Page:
To conclude, just by learning about types of biases and their effects might not be enough. I agree and as Google said about their bias fighting quest: education is step one. Changing your behaviour and taking unbiased decisions is a difficult step two.
As studies show, intervention in reducing implicit bias can be successful, a complex study on racial biases has good results to show. But clear enough, not any type of intervention is a good and successful one. Intervention in the form of bias training has to be well thought and designed in order to be worth employee time and company money.
The value of implicit bias training programs
In 2014, Google announced they put approximately 25000 employees through implicit bias trainings. That was about half of their employees. Firstly, their purpose was for people to understand the biases, recognize them as they happen and stop them from influencing their decisions. Secondly, their main organizational objective was to improve the employee gender gap.
Since then, Google measured the results using control groups. They discovered that employees who went through the bias training felt more aware of unconscious bias and more motivated to stop it. Results in a change in the gender gap was not revealed yet. But it was specified that they are taking more measures towards that objective, so it would be hard to know exactly what worked.
We designed our unconscious bias training with the purpose of improving the critical thinking skills of employees, as part of our Skills of the Future training series.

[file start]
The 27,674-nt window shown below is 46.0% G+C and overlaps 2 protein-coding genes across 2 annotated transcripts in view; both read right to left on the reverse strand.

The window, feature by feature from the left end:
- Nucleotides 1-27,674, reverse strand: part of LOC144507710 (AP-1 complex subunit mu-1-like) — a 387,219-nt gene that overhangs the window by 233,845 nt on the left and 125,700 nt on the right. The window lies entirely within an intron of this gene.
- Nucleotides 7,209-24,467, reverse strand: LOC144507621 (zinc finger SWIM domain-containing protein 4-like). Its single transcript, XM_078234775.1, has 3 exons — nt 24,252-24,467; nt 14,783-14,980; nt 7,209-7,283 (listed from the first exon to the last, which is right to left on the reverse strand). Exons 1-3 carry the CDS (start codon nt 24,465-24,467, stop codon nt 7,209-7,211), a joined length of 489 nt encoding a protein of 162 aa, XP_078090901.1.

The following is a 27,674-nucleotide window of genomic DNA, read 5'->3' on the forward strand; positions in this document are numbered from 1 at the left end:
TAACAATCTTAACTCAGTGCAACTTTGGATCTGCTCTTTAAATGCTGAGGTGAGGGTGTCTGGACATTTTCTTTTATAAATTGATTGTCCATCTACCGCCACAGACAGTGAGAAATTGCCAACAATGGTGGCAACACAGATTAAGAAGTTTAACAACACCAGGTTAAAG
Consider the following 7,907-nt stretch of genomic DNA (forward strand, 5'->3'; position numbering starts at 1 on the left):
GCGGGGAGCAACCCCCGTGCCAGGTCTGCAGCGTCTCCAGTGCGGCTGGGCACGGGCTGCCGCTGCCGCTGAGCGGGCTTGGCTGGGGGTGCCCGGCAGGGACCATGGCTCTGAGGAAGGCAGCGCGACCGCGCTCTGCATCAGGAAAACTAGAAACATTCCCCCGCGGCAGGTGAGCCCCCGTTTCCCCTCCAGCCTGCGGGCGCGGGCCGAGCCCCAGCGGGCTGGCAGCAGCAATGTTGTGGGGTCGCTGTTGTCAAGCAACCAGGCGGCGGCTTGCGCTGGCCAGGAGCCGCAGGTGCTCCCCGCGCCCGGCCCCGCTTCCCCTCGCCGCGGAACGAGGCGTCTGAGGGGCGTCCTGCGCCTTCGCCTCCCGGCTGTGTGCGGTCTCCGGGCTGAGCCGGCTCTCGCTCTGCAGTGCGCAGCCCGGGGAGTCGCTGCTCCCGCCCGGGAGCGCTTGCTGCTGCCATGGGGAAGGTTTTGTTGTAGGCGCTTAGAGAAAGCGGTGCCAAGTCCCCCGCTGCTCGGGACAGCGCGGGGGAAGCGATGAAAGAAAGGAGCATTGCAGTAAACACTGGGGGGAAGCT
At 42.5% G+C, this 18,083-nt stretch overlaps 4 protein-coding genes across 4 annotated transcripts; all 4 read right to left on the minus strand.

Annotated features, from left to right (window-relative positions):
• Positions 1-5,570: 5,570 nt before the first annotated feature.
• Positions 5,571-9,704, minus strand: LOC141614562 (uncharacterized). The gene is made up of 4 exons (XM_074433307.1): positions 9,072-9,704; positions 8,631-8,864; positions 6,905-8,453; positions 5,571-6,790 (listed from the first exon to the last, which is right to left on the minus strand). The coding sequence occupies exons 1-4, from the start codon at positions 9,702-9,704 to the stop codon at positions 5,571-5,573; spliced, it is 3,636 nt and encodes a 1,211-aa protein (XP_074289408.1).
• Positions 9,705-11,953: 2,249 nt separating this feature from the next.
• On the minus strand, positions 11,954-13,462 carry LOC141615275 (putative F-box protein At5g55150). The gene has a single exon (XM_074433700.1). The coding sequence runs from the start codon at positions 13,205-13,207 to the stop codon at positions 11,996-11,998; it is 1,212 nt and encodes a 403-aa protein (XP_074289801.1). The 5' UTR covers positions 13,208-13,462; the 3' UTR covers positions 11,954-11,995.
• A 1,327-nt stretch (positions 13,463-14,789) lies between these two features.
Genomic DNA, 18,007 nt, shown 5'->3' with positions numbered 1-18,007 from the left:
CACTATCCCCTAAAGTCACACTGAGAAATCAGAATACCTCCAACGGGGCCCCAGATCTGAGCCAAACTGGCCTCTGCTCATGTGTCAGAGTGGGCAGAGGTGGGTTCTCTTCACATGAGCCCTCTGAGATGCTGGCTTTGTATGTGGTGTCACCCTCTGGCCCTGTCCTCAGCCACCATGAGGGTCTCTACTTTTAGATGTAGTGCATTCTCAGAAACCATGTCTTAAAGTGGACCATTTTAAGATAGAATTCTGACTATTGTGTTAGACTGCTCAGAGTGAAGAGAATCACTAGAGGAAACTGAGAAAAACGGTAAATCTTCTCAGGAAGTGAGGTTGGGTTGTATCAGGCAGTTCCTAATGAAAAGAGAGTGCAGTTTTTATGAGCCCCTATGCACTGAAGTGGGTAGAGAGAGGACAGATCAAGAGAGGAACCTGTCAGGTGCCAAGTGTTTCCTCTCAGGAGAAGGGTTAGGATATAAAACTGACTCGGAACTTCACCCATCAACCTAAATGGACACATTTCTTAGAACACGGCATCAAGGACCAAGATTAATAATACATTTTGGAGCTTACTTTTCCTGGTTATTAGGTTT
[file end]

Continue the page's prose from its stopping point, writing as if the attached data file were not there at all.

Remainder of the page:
The things we implemented in order to get results from it were:
- We accomplished the first step – participants get to know an important collection of work related biases and how to recognize them. We are making them aware of the nature of unconscious thoughts, and the negative consequences these could have.
- Made it action oriented – participants learn how the two different types of cognition we employ influence our decisions. They get to know how to use these systems more consciously. We work on comunication skills also, which encourage people to be active bystanders.
- The content is structured around workplace situations – during the training we discuss industry specific situations to see where potential “hot spots” are for them. Also, the trainers delivering the session have experience in the participants’ field of work.
For more information on the agenda and other details of the critical skills course that includes implicit bias training, contact me here.
As we see, this topic is a very new one. Diverse organizations are are still activelly studying it. So, hopefully, soon enough we will have more knowledge of it. Until now, studies show that it is possible to lower the damage of implicit biases in our decision making processes with awarness and willingness to change. So, to make your training plans more efficient and results oriented, try to include only the implicit bias trainings that contain a clear path for participants to apply the skill in workplace.
- STATE OF THE SCIENCE – Implicit Bias Review 2017 – Cheryl Staats, Kelly Capatosto, Lena Tenney, and Sarah Mamo
- Harvard Implicit Association Tests – https://implicit.harvard.edu/implicit/takeatest.html
- Long-term reduction in implicit race bias – Patricia Devine, Patrick Forscher, Anthony Austin, and William Cox https://www.ncbi.nlm.nih.gov/pmc/articles/PMC3603687/
- Don’t Give Up on Unconscious Bias Training — Make It Better – by Joelle Emerson